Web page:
Depression is a common and serious mental
illness that negatively affects how an individual feels, the way they think and
act. This results to daily feeling of low mood and lonely which could be caused
due to physical illness, personality, age and gender (Royal College of
Psychiatrists, 2015). Depression accounts for second leading
cause of disability in worldwide (Whiteford, et al., 2013).

 

 

Depression can physically cause insomnia leading
to fatigue and decreased appetite and also affects the immune system, making it
difficult for your body to fight infection (Dunn, 2016). A study was
conducted on a group of 69 years old men and found that patients with
depressive symptoms were at a higher risk of hospital admission and required a
longer stay (Prina, et al., 2013). However, this study was
only conducted at specific age and gender therefore, it is not generalised to
wider population including women and young aged people. Patients often
felt the topic regarding depression was a sensitive and embarrassed to discuss
with others as they felt as a failure and thought that people would prejudice
them. As a result, patients experience difficulties to accept their diagnosis
and treatments provided for them such as use of anti-depressant drugs (Rijswijk, et al., 2009).

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Depression has impact on social wellbeing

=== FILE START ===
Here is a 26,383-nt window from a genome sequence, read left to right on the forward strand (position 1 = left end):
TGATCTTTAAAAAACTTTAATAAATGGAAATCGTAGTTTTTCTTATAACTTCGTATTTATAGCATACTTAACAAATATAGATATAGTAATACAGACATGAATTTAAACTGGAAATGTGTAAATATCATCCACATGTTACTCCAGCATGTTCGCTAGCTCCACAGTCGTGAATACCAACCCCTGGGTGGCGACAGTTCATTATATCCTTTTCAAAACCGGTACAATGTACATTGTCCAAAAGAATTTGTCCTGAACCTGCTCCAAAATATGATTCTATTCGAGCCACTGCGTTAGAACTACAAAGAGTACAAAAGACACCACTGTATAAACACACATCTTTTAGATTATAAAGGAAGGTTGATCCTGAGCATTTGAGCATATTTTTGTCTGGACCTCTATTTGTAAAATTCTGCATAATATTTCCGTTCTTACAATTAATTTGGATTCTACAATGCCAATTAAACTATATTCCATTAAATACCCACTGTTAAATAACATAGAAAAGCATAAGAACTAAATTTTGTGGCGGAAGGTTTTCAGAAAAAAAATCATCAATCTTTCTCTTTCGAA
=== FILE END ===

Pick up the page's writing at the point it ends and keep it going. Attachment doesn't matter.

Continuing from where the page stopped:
because people often have lack of self-esteem, leading to social withdrawal and
isolate themselves from everyone. People who are often socially isolated have
negative thoughts leading to self-hate and resulting to suicide (Mental Health Foundation,
2017).
There are number of treatments available for depressions such as
anti-depressant drugs, counselling and mental health services. The most common
anti-depressant drugs are Tricyclic and Selective Serotonin Reuptake Inhibitor
(SSRI); have been widely used within the practice. However taking
antidepressant alone as a treatment for patient with suicidal thoughts have no
effect. A study has proven that patient with depression associate with suicidal
thoughts are less likely to improve their condition, compared to patient with
no suicidal thoughts (Lopez-Castroman, et al.,
2016).
The drugs might treat the symptoms but does not cure the underlying problems.

 

If a person has a severe depression and has
repetitive thought of suiciding or harming others, they should be referred to
mental health services. Patient can meet mental health professionals such as
psychologist, social worker or other licensed therapist (NICE, 2009). One of the common
therapy used in the healthcare setting is the Cognitive Behavioural Therapy
(CBT) that helps patients to change the way they think mentally and they do
behaviourally. It consist of different long sessions spreading from few weeks
up to 12 weeks depending on how fast the individual corporates (Blenkiron & Timms, 2013). CBT is the most effective
therapy for anxiety and depression (Twomey, et al., 2015). On the other hand,
there was a study of a group of patients receiving CBT that had dropped out to
psychodynamic and problem-solving therapy (Cuijpers, et al., 2008) Therefore, CBT is
criticised for having a high rates of drop out compared to other form of
treatments group.

 

Bibliography

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